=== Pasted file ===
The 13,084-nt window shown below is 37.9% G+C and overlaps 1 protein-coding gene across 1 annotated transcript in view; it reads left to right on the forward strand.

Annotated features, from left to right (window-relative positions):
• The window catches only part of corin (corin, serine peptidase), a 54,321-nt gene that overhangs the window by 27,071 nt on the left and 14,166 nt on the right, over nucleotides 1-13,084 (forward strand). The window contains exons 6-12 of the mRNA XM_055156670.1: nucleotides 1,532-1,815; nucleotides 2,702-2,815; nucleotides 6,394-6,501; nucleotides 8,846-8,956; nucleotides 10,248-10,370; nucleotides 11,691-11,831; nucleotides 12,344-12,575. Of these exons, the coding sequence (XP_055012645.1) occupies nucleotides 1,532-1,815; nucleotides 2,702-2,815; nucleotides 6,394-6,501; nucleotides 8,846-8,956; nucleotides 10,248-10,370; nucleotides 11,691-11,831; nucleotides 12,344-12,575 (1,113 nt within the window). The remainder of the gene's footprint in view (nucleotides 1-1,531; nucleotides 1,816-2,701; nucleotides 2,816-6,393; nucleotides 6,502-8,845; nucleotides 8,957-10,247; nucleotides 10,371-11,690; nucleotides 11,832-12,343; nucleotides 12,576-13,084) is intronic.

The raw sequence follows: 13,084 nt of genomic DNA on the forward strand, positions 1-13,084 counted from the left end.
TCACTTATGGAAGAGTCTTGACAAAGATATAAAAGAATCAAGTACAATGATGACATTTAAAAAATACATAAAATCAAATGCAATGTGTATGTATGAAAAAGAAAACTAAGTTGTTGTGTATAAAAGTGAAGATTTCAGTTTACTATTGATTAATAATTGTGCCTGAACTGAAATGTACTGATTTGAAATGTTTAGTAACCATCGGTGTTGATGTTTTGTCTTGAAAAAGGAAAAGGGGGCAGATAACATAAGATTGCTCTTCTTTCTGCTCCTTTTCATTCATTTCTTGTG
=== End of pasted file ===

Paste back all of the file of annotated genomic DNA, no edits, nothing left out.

The 13,084-nt window shown below is 37.9% G+C and overlaps 1 protein-coding gene across 1 annotated transcript in view; it reads left to right on the forward strand.

Annotated features, from left to right (window-relative positions):
• The window catches only part of corin (corin, serine peptidase), a 54,321-nt gene that overhangs the window by 27,071 nt on the left and 14,166 nt on the right, over nucleotides 1-13,084 (forward strand). The window contains exons 6-12 of the mRNA XM_055156670.1: nucleotides 1,532-1,815; nucleotides 2,702-2,815; nucleotides 6,394-6,501; nucleotides 8,846-8,956; nucleotides 10,248-10,370; nucleotides 11,691-11,831; nucleotides 12,344-12,575. Of these exons, the coding sequence (XP_055012645.1) occupies nucleotides 1,532-1,815; nucleotides 2,702-2,815; nucleotides 6,394-6,501; nucleotides 8,846-8,956; nucleotides 10,248-10,370; nucleotides 11,691-11,831; nucleotides 12,344-12,575 (1,113 nt within the window). The remainder of the gene's footprint in view (nucleotides 1-1,531; nucleotides 1,816-2,701; nucleotides 2,816-6,393; nucleotides 6,502-8,845; nucleotides 8,957-10,247; nucleotides 10,371-11,690; nucleotides 11,832-12,343; nucleotides 12,576-13,084) is intronic.

The raw sequence follows: 13,084 nt of genomic DNA on the forward strand, positions 1-13,084 counted from the left end.
TCACTTATGGAAGAGTCTTGACAAAGATATAAAAGAATCAAGTACAATGATGACATTTAAAAAATACATAAAATCAAATGCAATGTGTATGTATGAAAAAGAAAACTAAGTTGTTGTGTATAAAAGTGAAGATTTCAGTTTACTATTGATTAATAATTGTGCCTGAACTGAAATGTACTGATTTGAAATGTTTAGTAACCATCGGTGTTGATGTTTTGTCTTGAAAAAGGAAAAGGGGGCAGATAACATAAGATTGCTCTTCTTTCTGCTCCTTTTCATTCATTTCTTGTG